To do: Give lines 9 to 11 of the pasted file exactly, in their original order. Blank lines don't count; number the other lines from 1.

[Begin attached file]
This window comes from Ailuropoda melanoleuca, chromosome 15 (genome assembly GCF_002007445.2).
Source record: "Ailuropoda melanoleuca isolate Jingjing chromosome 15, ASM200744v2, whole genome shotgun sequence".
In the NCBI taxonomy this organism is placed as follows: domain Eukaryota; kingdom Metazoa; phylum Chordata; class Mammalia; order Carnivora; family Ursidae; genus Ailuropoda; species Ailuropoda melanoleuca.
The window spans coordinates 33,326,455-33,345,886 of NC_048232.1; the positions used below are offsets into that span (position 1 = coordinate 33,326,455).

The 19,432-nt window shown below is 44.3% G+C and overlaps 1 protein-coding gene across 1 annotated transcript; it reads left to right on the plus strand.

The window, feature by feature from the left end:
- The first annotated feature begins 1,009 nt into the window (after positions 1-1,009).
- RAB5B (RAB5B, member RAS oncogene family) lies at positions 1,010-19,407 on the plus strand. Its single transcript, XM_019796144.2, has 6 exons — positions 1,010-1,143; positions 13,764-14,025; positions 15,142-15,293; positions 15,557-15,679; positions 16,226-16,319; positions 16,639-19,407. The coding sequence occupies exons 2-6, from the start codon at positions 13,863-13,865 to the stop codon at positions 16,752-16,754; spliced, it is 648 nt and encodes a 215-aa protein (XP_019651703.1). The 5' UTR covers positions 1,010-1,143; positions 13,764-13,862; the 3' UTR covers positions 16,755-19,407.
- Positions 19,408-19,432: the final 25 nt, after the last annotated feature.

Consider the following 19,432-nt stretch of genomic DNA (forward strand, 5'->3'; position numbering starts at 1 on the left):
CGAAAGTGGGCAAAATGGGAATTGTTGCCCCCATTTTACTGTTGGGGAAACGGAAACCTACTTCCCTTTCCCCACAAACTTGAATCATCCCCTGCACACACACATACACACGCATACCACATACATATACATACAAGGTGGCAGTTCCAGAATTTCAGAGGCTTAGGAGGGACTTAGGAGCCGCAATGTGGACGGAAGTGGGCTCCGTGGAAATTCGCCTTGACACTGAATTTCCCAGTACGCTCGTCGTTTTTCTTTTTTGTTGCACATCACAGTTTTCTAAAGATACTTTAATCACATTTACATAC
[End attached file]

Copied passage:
- Positions 19,408-19,432: the final 25 nt, after the last annotated feature.

Consider the following 19,432-nt stretch of genomic DNA (forward strand, 5'->3'; position numbering starts at 1 on the left):
CGAAAGTGGGCAAAATGGGAATTGTTGCCCCCATTTTACTGTTGGGGAAACGGAAACCTACTTCCCTTTCCCCACAAACTTGAATCATCCCCTGCACACACACATACACACGCATACCACATACATATACATACAAGGTGGCAGTTCCAGAATTTCAGAGGCTTAGGAGGGACTTAGGAGCCGCAATGTGGACGGAAGTGGGCTCCGTGGAAATTCGCCTTGACACTGAATTTCCCAGTACGCTCGTCGTTTTTCTTTTTTGTTGCACATCACAGTTTTCTAAAGATACTTTAATCACATTTACATAC